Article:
King's Lynn Queen Elizabeth Hospital: 'Inadequate' trust still failing patients

Ambulances outside Queen Elizabeth Hospital, King's Lynn Image copyright Anita Hodgson
Image caption The Queen Elizabeth Hospital in King's Lynn, Norfolk, will remain in special measures

Services at an "inadequate" hospital continue to fall short of what patients should expect, said inspectors.

The trust at the Queen Elizabeth Hospital in King's Lynn had shown "little evidence of improvement" since being put in special measures in 2018.

The Care Quality Commission also intervened to fix severe failings in emergency and mental health services.

The trust said it had already made changes since the March inspection, and improvement was a "relentless focus".

But chief executive Caroline Shaw warned there was much work to be done.

"We will not be out of special measures within six months. I would envisage it will take two years - it will be 2021," she said.

The hospital, in west Norfolk, was rated "inadequate" for whether its services were safe, effective and well-led, while it was given "requires improvement" for the whether they were caring and responsive.

Prof Ted Baker, the CQC's chief inspector of hospitals, said: "It was extremely concerning to find little evidence of improvement on our return to the Queen Elizabeth King's Lynn Hospital NHS Foundation Trust.

"Improvements that needed to be made had not been made and the service fell short of what people should be able to expect."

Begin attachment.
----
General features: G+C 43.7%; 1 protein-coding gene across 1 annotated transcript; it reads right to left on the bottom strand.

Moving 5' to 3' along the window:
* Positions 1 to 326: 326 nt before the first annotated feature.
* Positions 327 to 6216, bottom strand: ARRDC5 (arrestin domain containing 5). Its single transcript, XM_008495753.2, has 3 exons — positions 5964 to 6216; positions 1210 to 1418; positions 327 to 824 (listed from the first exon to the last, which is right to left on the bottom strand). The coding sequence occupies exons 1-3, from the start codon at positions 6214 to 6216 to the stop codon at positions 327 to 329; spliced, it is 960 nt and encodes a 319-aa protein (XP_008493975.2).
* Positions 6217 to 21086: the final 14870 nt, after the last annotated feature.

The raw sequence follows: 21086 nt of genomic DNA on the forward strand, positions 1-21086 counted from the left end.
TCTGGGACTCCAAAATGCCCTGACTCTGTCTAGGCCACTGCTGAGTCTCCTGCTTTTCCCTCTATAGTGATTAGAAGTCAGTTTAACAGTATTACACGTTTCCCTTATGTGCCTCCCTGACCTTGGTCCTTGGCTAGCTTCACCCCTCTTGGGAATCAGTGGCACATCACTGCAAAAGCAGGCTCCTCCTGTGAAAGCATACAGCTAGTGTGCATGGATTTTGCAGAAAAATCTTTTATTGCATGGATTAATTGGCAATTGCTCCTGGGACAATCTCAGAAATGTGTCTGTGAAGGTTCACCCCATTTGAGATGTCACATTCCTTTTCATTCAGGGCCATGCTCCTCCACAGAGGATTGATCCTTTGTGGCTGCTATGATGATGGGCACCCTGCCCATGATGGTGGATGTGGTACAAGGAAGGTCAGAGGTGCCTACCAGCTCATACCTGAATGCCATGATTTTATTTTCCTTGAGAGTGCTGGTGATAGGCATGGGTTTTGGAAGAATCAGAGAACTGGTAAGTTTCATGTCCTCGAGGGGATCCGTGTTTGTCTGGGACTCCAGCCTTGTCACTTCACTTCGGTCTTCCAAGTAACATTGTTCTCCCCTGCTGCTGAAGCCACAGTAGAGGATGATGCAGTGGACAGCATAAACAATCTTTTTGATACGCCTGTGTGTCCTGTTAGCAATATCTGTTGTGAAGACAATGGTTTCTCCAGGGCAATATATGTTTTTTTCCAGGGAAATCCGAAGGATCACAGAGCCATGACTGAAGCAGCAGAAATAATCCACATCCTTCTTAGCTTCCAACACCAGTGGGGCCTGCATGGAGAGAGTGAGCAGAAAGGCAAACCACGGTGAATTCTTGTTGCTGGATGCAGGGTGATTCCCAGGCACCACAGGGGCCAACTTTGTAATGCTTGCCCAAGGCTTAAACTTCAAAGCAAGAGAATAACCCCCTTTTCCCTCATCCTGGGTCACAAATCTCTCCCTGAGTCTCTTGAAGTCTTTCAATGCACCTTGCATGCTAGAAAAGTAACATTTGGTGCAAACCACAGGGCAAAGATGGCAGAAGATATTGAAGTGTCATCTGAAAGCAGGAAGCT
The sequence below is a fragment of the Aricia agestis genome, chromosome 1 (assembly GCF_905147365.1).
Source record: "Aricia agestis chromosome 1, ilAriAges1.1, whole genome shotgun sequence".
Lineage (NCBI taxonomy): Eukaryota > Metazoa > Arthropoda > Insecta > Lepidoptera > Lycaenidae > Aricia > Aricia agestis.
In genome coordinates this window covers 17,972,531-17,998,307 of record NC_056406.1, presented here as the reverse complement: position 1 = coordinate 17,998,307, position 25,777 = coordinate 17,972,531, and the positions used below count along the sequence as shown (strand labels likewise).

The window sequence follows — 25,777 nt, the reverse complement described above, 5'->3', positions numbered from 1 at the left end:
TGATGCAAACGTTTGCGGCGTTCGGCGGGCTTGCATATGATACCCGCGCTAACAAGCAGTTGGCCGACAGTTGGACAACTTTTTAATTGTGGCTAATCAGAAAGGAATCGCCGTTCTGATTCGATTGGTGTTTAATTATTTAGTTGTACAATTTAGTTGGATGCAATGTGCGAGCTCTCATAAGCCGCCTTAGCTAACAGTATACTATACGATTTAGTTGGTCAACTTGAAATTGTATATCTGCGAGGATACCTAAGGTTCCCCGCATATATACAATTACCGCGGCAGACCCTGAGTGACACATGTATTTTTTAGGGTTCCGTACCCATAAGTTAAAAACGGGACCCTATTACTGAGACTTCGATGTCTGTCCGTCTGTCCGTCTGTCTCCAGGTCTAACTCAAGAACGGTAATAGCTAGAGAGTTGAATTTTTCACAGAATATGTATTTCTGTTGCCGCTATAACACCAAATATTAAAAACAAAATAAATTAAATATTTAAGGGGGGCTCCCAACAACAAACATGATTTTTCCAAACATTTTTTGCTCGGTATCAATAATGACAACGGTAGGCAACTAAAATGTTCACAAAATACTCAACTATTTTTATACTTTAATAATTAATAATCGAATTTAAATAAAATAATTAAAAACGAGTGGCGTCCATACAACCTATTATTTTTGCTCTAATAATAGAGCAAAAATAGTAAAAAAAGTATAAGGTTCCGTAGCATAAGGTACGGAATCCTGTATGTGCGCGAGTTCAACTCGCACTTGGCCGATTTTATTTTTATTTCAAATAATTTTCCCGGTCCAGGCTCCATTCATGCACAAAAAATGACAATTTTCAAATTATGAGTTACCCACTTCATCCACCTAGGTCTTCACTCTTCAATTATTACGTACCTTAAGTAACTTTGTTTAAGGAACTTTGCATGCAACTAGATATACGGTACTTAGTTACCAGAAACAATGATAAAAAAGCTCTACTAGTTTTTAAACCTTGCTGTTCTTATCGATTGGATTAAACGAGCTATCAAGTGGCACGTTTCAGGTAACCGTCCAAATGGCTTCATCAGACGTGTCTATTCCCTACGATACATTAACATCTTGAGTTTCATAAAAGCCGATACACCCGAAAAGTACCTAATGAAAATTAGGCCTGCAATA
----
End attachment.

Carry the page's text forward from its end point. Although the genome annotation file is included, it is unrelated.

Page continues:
Image caption Inspectors found "little evidence" of service improvement in the past year

Inspectors found "significant concerns" within emergency services, medicine, end-of-life care and gynaecology.

"Many of these concerns had previously been identified at our inspection in 2018, yet necessary improvements had not been made," added Prof Baker.

The CQC also called for improvements in the trust's board functions and clinical leadership, and for a more effective way to be found to act on recommendations.

It wants risk assessments to be carried out for all A&E patients to identify those at risk of self-harm or suicide, and a better system to ensure "sufficient numbers" of staff.

Hospital chairman Prof Steve Barnett has written an open letter to patients, vowing to "turn this organisation around".

He said a new leadership team was being put in place, and that the trust had "a bright future ahead".

"We are absolutely determined to get this right for our patients. There are some success stories, lots of work in progress and also some very real challenges that we have begun tackling," he said.

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